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BCM/DR/ERM Terms: The Difference Between a Disaster Mgmt and a Crisis Mgmt (An Outsiders View)

Recently, I was asked to sit in on a meeting – not participate mind you – and listen to some discussions that were going on regarding a project.  The discussions revolved around requirements and were pretty intense and detailed at time.   The point is, there was a question asked about Disaster Planning and Business Continuity Plans (BCP) and if they had to include anything in their scope.  My ears perked up on this one…and yet, I had to keep quite.The question asked by one of the attendees was this, “What’s the difference between a disaster and a crisis?”  Of course, I wanted to answer this but a quick look and grin from the individual that asked me to attend, told me not to interrupt because she knew I was chomping at the bit to jump into the fray.What I found interesting was the explanation given by one of the meeting participants, who I found later, had no involvement in Disaster Recovery (DR), Business Continuity Management (BCM) or Emergency Response Management (ERM) for that matter.  They weren’t even up to speed on technology; he was a business analyst (BA).  But his description was something I thought I’d pass along to others because it really got the message across to people in the room; something many of us have stumbled over in the past when trying to explain our industry terminology to ‘outsiders.’   I’ve paraphrased all the comments by the meeting participants into two descriptions below.  Before I forget, I’m not stating one way or another whether he was right or wrong, just conveying some information that might help others when communicating the differences or terms related to DR, BCM and ERM.A Disaster Is…“An event that causes major problems for a company or community…”“A disaster is something that happens suddenly and you have to immediately respond to it…”“With a disaster you have impacts that are immediately apparent…”“…something major that stops us from working.”“…something that has gone beyond normal crisis management processes.”“Everyone is impacted and involved…”A Crisis (Management) Is…“…is the management of the disaster or emergency situation…”“…a group of knowledgeable leaders (Note: “leader’ wasn’t defined) that make decisions to ensure activities      start/complete when required…” “…a team that coordinates response  activities…”“…the Single Point of Contact for questions and guidance as to what to do…”“Following documented plans and procedures to help respond to the situation…”“…managing the situation before it becomes a full-scale disaster.”“…not everyone needs to be involved with the management of a crisis.”I thought it was rather interesting coming from someone not in the industry, especially knowing how much people get these terms (and others) confused.  At least not one asked what the difference is between a contingency plan and a recovery plan.The descriptions are rather simplified and effective.  People understood after a minute or two what was being discussed and it helped get the meeting moving.  With industry terminology, it can get very confusing because there are so many different variations on what both of these mean; even among industry experts, professionals and practitioners.   Corporations that offer DR/BCM/ERM services also end up using their own terminology as well, so that adds to the confusion.I thought this person didn’t too badly of a job of stating the difference.  Of course, I wanted to state a few things but since he got his message across to a large group that had difficulty understanding between the terms.By the way, when they were completed, they decided they didn’t need to include DR, BCM or ERM in their project (Hope that doesn’t become a jinx on their project…) **NOW AVAILABLE** “Heads in the Sand: What Stops Corporations From Seeing Business Continuity as a Social Responsibility”and“Made Again Volume 1 – Practical Advice for Business Continuity Programs” by StoneRoad founder, A.Alex Fullick, MBCI, CBCP, CBRA, ITILv3Available at www.stone-road.com, www.amazon.com & www.volumesdirect.com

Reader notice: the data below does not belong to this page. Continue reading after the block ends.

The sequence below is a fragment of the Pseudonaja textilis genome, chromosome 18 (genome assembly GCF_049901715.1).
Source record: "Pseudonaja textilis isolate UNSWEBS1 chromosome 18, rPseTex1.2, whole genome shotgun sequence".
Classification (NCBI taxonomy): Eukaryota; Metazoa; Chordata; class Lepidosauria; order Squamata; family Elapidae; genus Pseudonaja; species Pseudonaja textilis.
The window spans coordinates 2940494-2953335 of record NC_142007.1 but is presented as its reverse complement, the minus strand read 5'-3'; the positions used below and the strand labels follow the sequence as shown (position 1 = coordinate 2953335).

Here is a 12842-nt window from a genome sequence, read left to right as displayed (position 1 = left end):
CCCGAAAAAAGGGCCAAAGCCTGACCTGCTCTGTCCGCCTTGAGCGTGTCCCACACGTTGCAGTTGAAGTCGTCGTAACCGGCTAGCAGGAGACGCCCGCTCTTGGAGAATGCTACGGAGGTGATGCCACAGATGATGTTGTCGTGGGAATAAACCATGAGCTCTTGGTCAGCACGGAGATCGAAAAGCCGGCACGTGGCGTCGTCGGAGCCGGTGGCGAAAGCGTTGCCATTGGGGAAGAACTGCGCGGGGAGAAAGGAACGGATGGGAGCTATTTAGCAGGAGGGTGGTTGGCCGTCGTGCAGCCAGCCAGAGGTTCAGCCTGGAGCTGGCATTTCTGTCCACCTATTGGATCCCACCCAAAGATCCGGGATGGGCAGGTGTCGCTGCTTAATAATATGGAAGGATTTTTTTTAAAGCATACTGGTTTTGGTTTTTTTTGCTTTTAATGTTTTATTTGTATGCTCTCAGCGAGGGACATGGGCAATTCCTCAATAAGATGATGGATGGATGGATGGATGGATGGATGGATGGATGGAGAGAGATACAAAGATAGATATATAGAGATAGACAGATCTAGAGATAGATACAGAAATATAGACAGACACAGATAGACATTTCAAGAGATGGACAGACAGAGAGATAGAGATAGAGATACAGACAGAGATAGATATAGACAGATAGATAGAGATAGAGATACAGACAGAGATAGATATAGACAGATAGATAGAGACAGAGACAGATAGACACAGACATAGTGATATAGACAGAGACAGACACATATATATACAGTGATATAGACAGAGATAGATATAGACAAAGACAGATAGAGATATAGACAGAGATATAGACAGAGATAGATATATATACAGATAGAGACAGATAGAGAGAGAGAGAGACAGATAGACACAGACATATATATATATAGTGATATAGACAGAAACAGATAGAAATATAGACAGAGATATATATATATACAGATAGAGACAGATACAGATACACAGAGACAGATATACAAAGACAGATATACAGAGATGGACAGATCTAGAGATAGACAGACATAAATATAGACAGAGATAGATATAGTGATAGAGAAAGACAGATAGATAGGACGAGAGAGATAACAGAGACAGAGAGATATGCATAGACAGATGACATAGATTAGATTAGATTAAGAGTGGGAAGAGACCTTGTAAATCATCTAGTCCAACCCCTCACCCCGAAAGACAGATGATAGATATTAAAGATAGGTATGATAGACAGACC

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More than a Plan: Establishing a Disaster Recovery Program

By Glen Bricker, Avalution Consulting
Originally posted on Avalution Consulting’s Blog